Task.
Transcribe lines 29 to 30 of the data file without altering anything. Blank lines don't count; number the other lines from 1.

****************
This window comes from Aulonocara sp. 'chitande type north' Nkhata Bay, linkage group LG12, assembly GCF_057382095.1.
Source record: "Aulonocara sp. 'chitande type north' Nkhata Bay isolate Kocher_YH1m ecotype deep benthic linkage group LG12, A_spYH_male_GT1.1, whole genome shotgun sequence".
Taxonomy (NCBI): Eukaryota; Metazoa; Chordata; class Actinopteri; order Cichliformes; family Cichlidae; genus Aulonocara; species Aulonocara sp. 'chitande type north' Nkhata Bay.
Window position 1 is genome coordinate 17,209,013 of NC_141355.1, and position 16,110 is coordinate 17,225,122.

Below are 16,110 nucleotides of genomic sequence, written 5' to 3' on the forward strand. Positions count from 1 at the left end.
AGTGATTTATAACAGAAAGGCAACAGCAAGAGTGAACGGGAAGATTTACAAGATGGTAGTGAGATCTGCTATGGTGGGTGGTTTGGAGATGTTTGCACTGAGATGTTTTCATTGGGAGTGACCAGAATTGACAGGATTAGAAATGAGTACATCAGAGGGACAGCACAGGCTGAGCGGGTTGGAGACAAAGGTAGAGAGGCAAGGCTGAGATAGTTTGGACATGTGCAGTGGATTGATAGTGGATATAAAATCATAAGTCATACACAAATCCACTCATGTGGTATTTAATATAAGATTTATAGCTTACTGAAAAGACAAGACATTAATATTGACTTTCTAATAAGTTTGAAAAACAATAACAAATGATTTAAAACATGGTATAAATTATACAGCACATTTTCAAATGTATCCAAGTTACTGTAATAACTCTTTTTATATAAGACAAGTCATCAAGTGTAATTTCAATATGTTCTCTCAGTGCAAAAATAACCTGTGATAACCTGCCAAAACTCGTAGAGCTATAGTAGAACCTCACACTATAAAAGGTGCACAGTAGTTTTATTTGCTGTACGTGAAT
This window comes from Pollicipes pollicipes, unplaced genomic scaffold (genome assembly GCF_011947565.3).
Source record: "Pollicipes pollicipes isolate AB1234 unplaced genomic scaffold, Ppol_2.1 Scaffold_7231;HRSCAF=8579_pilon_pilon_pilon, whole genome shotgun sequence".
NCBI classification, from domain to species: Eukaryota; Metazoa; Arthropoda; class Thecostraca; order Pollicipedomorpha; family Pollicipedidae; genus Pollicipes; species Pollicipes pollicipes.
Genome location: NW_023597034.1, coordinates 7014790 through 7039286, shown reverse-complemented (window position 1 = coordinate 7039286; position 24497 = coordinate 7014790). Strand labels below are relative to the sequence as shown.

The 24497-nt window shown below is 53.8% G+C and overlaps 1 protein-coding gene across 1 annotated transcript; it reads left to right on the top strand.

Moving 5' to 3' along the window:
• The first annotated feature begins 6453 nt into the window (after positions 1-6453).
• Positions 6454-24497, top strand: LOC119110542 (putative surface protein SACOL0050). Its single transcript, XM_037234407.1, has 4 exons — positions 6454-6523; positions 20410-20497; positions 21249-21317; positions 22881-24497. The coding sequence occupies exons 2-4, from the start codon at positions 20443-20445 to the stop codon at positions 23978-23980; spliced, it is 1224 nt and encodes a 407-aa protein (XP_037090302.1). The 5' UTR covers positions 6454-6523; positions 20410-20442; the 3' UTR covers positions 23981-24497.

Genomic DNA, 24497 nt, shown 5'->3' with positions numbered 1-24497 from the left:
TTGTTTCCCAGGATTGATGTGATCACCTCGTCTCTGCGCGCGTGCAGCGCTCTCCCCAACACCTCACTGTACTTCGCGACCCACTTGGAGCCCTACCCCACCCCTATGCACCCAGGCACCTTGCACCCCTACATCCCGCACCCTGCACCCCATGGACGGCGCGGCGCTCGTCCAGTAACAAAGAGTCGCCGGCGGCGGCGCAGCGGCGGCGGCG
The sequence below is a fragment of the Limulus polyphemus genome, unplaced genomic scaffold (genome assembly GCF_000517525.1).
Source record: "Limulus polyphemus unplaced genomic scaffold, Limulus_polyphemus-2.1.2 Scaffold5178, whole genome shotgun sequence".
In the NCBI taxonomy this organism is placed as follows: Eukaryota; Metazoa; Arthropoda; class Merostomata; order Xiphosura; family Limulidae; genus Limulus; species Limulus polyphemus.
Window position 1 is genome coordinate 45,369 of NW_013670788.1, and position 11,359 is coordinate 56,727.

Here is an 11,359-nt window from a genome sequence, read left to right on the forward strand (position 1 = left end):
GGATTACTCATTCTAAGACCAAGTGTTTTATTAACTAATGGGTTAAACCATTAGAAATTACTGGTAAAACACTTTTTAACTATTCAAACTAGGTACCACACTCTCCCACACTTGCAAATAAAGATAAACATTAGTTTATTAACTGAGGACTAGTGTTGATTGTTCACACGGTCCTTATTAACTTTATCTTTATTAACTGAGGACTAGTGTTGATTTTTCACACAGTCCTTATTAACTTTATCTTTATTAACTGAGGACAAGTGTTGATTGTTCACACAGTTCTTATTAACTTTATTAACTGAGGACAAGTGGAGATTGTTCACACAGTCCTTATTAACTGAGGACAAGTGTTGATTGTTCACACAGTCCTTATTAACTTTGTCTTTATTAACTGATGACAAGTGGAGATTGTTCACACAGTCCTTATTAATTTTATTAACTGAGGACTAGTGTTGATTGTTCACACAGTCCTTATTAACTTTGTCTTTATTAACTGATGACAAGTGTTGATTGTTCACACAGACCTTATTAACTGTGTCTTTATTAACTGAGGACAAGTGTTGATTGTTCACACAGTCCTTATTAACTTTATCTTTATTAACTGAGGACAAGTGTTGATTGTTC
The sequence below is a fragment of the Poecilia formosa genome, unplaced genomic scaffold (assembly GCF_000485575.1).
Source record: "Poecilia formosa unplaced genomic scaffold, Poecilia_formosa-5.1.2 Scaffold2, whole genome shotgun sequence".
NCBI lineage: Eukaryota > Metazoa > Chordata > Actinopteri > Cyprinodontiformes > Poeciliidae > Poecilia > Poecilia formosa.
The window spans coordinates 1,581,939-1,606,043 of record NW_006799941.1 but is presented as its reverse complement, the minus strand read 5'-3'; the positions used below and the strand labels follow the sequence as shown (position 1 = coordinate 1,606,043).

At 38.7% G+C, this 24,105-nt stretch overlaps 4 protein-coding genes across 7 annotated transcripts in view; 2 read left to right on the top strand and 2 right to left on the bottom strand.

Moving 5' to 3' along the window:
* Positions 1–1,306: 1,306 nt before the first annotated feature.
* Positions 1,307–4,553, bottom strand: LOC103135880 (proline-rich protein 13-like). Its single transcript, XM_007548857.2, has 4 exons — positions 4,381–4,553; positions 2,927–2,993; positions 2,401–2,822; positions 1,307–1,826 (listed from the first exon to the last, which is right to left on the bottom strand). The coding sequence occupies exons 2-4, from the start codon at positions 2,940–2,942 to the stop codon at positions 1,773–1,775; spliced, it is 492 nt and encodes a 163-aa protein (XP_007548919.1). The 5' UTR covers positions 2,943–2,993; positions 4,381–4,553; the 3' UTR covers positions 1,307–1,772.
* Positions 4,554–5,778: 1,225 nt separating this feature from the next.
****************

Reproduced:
* Positions 1–1,306: 1,306 nt before the first annotated feature.
* Positions 1,307–4,553, bottom strand: LOC103135880 (proline-rich protein 13-like). Its single transcript, XM_007548857.2, has 4 exons — positions 4,381–4,553; positions 2,927–2,993; positions 2,401–2,822; positions 1,307–1,826 (listed from the first exon to the last, which is right to left on the bottom strand). The coding sequence occupies exons 2-4, from the start codon at positions 2,940–2,942 to the stop codon at positions 1,773–1,775; spliced, it is 492 nt and encodes a 163-aa protein (XP_007548919.1). The 5' UTR covers positions 2,943–2,993; positions 4,381–4,553; the 3' UTR covers positions 1,307–1,772.